While the Kids are Striking

Adelheid Koepfer

while the kids are striking.jpg

Our local school district promises a “safe, healthy and supportive environment”. At the same time, the schools are part of the reason the kids go on strike, as the energy use of buildings (for heating, cooling, lighting, etc.) is one of the main causes for carbon emissions. “The K-12 sector alone spends $6 billion annually in the U.S. on energy bills, more than textbooks and computers combined, and second only to teacher salaries. Reducing energy usage by 20% across the education sector would result in energy cost savings of more than $3.3 billion that K-12 schools, colleges, and universities can better spend on educating students.” (Department of Energy’s Office of Energy Efficiency and Renewable Energy: A Pathway To Zero Energy Schools, 2018) 

So what can we as parents do to make our schools switch to energy efficiency and renewable energy? Reducing schools’ carbon footprint might not be your town’s priority, but saving money usually is. And because schools are the biggest chunk of most municipal budgets, and within this chunk, energy costs come right after personnel, a change in school energy systems is both urgent and promising. Saving tax money while doing something for the environment— what’s not to like about that? 

Maybe you’re lucky enough to live in a proactive district, like the Los Angeles Unified School District. Their board recently passed a resolution committing the district to “be powered entirely by clean, renewable electricity by 2030, and [to] electrify its buildings and school buses by 2040” (Sierra Club Insider News: Clean Energy Triple Play for L.A. County Schools, December 2019). Now, my school district won’t go that far yet, but the idea of saving money through better energy efficiency sure got their attention.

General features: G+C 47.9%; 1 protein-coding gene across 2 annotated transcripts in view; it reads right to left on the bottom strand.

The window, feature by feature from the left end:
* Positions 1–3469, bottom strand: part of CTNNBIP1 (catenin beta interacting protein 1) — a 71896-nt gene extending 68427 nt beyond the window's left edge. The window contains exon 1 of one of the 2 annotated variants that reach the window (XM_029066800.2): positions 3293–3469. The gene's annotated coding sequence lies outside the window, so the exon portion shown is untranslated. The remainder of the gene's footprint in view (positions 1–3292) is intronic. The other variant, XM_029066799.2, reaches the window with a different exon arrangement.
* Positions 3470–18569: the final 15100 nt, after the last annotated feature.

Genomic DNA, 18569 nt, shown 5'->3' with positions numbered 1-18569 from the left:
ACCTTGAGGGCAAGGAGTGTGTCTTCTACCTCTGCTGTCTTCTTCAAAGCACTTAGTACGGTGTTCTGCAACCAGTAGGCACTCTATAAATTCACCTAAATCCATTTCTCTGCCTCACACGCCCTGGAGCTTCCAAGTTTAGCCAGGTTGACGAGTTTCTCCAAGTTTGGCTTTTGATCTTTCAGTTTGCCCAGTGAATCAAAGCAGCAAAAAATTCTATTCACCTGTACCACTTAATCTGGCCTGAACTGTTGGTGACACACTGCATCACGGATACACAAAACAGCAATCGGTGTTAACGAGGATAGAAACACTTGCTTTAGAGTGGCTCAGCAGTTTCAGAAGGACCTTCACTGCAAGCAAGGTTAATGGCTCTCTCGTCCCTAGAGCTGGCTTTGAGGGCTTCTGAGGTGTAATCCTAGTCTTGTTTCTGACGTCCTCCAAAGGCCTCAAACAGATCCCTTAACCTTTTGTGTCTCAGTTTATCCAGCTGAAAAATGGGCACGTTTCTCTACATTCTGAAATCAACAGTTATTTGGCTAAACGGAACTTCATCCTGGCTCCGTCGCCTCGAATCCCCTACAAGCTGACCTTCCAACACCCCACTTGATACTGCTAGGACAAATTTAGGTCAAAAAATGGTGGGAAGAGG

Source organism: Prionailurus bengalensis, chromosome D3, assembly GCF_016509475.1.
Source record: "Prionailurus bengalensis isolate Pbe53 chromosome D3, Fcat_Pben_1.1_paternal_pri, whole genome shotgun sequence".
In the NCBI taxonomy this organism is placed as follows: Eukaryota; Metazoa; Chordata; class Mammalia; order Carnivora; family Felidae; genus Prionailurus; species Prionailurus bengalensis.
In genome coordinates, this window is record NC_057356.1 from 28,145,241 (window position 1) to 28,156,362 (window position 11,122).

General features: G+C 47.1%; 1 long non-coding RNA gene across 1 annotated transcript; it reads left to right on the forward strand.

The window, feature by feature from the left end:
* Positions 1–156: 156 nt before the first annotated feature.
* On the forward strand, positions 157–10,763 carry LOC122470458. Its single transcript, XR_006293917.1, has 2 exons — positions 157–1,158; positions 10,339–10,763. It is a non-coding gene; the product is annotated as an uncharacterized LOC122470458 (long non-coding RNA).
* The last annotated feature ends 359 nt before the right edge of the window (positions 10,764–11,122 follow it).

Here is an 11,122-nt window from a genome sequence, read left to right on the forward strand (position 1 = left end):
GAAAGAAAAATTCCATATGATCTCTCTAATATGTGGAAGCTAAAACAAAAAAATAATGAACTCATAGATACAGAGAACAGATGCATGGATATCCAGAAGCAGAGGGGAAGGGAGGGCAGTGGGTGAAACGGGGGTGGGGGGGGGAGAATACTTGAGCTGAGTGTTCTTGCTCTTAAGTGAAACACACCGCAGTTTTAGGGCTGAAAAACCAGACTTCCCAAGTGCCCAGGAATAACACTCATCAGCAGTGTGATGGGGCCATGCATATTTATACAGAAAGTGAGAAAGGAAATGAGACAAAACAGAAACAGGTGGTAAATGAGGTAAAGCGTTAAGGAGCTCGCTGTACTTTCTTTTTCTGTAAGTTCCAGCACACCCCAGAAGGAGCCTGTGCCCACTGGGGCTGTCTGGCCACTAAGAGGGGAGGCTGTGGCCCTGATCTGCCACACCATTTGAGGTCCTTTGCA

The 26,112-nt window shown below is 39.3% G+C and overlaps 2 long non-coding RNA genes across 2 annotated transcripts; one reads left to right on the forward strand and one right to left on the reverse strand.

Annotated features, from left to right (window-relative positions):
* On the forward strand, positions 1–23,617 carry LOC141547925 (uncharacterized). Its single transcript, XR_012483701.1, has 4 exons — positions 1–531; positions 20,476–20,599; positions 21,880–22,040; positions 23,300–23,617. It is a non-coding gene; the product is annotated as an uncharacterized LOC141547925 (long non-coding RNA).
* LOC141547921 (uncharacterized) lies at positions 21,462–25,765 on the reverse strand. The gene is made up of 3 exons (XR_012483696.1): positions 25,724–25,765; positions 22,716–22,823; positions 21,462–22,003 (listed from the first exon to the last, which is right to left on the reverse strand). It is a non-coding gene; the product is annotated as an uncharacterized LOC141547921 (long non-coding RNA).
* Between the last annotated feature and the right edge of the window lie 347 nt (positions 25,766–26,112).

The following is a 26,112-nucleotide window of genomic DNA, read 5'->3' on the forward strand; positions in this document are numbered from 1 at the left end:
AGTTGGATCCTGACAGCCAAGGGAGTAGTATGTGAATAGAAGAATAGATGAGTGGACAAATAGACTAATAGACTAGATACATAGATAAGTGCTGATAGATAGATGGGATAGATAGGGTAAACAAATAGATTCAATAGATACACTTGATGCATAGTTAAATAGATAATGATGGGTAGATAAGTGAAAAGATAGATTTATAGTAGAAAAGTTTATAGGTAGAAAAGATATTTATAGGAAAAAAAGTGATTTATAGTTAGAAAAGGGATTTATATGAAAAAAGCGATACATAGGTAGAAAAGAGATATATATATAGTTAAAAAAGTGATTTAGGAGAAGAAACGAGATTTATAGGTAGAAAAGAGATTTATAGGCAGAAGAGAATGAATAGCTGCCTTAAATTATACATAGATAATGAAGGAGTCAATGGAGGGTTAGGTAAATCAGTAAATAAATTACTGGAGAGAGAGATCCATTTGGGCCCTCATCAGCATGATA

So here is what you can do: 

  1. It’s budget season. Go to the next meeting of your local Board of Education (BoE) or equivalent entity, or straight to your superintendent, and ask for a copy of the proposed budget. Take the time to familiarize yourself with how the budget is structured. Interesting items can hide in chapters like “buildings and grounds”, “maintenance” and the like, or be listed under individual schools. My district also distinguishes between operating budget (recurring costs, basic needs to provide service) and strategic plan (capital projects, larger renovations or improvements). 

  2. Look for any allocations related to energy use: heating and cooling (furnace, A/C, oil tanks, boilers, pipes, ventilation); lighting (retrofit, replacement, new installation); building envelope (windows, walls, siding, insulation, roof); actual energy costs (fuel and electricity used throughout the year); automatization (control of different usage zones and times, such as classroom vs cafeteria). Even things like resurfacing athletic fields and parking lots are opportunities. Roxbury Community College (Boston, MA) has geothermal wells beneath and a solar canopy above their parking lot.